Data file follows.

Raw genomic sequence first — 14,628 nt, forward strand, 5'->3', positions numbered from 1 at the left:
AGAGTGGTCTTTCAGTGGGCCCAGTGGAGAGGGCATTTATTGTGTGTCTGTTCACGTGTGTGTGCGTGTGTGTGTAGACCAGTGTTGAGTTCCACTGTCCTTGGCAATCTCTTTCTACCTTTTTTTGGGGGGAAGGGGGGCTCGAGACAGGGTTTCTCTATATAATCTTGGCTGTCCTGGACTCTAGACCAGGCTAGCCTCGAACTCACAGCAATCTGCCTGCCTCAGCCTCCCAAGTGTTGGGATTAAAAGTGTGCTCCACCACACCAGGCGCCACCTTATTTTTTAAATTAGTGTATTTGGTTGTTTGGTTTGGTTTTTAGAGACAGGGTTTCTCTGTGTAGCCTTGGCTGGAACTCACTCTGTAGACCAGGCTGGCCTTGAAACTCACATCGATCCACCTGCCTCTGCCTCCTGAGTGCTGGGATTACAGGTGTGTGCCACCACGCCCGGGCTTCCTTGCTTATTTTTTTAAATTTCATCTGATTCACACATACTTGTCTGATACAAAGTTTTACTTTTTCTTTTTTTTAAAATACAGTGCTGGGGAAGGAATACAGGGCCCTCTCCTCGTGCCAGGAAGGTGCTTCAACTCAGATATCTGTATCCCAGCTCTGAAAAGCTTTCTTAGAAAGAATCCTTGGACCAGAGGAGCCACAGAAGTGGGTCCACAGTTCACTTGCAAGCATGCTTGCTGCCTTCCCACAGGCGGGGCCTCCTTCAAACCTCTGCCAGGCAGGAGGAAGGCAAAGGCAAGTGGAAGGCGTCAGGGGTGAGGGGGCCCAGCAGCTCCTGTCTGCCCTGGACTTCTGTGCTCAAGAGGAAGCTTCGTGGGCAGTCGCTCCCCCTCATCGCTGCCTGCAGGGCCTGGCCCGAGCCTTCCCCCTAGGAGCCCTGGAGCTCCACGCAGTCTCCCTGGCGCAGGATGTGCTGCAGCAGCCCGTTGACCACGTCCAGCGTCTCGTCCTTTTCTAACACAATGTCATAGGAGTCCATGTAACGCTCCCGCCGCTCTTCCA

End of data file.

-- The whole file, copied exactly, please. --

Raw genomic sequence first — 14,628 nt, forward strand, 5'->3', positions numbered from 1 at the left:
AGAGTGGTCTTTCAGTGGGCCCAGTGGAGAGGGCATTTATTGTGTGTCTGTTCACGTGTGTGTGCGTGTGTGTGTAGACCAGTGTTGAGTTCCACTGTCCTTGGCAATCTCTTTCTACCTTTTTTTGGGGGGAAGGGGGGCTCGAGACAGGGTTTCTCTATATAATCTTGGCTGTCCTGGACTCTAGACCAGGCTAGCCTCGAACTCACAGCAATCTGCCTGCCTCAGCCTCCCAAGTGTTGGGATTAAAAGTGTGCTCCACCACACCAGGCGCCACCTTATTTTTTAAATTAGTGTATTTGGTTGTTTGGTTTGGTTTTTAGAGACAGGGTTTCTCTGTGTAGCCTTGGCTGGAACTCACTCTGTAGACCAGGCTGGCCTTGAAACTCACATCGATCCACCTGCCTCTGCCTCCTGAGTGCTGGGATTACAGGTGTGTGCCACCACGCCCGGGCTTCCTTGCTTATTTTTTTAAATTTCATCTGATTCACACATACTTGTCTGATACAAAGTTTTACTTTTTCTTTTTTTTAAAATACAGTGCTGGGGAAGGAATACAGGGCCCTCTCCTCGTGCCAGGAAGGTGCTTCAACTCAGATATCTGTATCCCAGCTCTGAAAAGCTTTCTTAGAAAGAATCCTTGGACCAGAGGAGCCACAGAAGTGGGTCCACAGTTCACTTGCAAGCATGCTTGCTGCCTTCCCACAGGCGGGGCCTCCTTCAAACCTCTGCCAGGCAGGAGGAAGGCAAAGGCAAGTGGAAGGCGTCAGGGGTGAGGGGGCCCAGCAGCTCCTGTCTGCCCTGGACTTCTGTGCTCAAGAGGAAGCTTCGTGGGCAGTCGCTCCCCCTCATCGCTGCCTGCAGGGCCTGGCCCGAGCCTTCCCCCTAGGAGCCCTGGAGCTCCACGCAGTCTCCCTGGCGCAGGATGTGCTGCAGCAGCCCGTTGACCACGTCCAGCGTCTCGTCCTTTTCTAACACAATGTCATAGGAGTCCATGTAACGCTCCCGCCGCTCTTCCA